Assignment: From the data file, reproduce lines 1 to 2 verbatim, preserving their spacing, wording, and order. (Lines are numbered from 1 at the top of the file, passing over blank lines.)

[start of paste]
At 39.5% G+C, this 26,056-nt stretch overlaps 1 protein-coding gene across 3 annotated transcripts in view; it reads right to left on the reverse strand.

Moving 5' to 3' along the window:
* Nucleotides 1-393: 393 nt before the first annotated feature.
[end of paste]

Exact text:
At 39.5% G+C, this 26,056-nt stretch overlaps 1 protein-coding gene across 3 annotated transcripts in view; it reads right to left on the reverse strand.

Moving 5' to 3' along the window: